Mascal Gyles

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Mascal Gyles (died 1652), was an English polemic.

Gyles was vicar of Ditchling, Sussex, from 1621 till about 1644. In 1648 he became vicar of Wartling, also in Sussex, as appears by an order of the House of Lords, 2 March of that year. Gyles was buried at Wartling 14 August 1652. By Sarah his wife (died 1640) he had a numerous family of sons and daughters. Gyles was engaged in a controversy, carried on with the usual personalities and violent invective of the period, with Thomas Barton, rector of Westmeston in Sussex, as to the propriety of bowing at the name of Jesus.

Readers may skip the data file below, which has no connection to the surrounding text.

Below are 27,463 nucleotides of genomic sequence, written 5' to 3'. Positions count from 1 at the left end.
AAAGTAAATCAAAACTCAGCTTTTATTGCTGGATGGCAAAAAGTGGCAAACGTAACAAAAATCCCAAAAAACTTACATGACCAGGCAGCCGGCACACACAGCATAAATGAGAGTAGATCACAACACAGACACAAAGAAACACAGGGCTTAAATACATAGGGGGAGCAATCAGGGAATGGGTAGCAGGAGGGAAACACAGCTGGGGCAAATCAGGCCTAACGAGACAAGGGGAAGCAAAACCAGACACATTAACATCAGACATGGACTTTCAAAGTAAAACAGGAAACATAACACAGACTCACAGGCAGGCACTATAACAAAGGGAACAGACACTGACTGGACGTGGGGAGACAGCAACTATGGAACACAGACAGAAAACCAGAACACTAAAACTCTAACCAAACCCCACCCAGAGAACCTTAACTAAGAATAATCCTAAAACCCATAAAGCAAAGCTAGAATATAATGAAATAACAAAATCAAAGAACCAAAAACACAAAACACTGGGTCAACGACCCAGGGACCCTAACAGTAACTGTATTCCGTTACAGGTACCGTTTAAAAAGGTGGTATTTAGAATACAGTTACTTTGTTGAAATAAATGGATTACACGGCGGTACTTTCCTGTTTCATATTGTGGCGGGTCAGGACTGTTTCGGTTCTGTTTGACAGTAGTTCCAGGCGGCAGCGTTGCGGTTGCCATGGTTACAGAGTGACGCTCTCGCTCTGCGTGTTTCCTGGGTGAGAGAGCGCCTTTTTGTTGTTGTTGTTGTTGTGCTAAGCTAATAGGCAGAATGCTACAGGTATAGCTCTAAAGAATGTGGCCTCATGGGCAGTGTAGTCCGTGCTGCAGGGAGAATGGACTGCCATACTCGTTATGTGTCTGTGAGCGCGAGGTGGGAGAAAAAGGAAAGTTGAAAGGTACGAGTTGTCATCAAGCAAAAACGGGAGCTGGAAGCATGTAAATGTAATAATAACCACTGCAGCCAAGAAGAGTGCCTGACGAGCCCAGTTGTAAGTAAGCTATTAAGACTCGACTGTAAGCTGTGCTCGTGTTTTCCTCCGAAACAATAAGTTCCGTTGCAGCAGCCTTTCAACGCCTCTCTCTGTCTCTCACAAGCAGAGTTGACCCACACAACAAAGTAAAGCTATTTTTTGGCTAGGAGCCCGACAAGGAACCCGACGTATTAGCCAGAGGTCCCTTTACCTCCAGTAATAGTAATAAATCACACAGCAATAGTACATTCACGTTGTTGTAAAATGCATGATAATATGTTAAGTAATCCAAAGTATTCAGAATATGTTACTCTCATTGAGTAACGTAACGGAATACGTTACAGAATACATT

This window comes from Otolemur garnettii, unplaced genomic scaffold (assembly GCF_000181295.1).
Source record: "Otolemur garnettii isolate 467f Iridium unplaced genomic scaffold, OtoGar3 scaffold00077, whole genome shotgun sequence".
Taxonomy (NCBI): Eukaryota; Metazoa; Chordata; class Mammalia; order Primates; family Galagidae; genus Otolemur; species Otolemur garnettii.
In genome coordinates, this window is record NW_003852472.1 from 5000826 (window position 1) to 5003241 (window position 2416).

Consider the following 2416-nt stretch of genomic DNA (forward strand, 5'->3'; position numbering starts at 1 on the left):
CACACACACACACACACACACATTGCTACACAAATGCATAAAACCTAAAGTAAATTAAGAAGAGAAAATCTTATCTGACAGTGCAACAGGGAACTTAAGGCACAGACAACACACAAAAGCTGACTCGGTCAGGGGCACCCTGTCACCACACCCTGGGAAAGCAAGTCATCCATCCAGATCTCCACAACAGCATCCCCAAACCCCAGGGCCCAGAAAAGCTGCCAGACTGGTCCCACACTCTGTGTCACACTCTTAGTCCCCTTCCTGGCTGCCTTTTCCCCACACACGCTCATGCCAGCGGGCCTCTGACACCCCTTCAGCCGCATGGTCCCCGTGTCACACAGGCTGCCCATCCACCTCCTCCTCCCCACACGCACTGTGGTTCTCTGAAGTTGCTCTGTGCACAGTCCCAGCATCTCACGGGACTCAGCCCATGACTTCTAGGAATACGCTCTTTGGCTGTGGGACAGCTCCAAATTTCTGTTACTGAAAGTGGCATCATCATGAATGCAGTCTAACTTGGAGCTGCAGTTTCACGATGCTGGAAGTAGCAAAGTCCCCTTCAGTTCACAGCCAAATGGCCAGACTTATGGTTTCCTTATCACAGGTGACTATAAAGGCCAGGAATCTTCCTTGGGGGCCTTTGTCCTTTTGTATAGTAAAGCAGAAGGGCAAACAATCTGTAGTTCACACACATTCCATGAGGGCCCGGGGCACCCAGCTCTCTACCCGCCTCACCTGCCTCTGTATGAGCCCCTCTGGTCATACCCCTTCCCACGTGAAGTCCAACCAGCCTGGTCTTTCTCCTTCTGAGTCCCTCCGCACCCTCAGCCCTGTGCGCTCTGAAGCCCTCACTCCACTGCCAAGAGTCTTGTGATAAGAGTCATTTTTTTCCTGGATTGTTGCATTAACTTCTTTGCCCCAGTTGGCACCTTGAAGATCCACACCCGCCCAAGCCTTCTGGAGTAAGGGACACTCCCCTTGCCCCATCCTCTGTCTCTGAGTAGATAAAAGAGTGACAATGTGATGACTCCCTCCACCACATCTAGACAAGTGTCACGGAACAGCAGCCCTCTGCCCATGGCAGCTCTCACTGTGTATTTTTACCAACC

He wrote:

  • A Treatise against Superstitious Jesu-Worship. Wherein the true sense of Phil. ii. 9, 10, is opened, and from thence is plainly shewed, and by sundry arguments proved, that corporell bowing at the name Jesu is neither commanded, grounded, nor warranted thereupon, &c., dedicated to Anthony Stapley, M.P. for Sussex, London, 1642, 4to, reprinted with Barton's reply, 1643.
  • A Defense of a Treatise against Superstitious Jesu-Worship, falsely called scandalous, against the truly scandalous Answer of the Parson of Westmenston [sic] in Sussex, &c., dedicated to the House of Commons, London, 1643, 4to.

References[edit]

"Gyles, Mascal" . Dictionary of National Biography. London: Smith, Elder & Co. 1885–1900.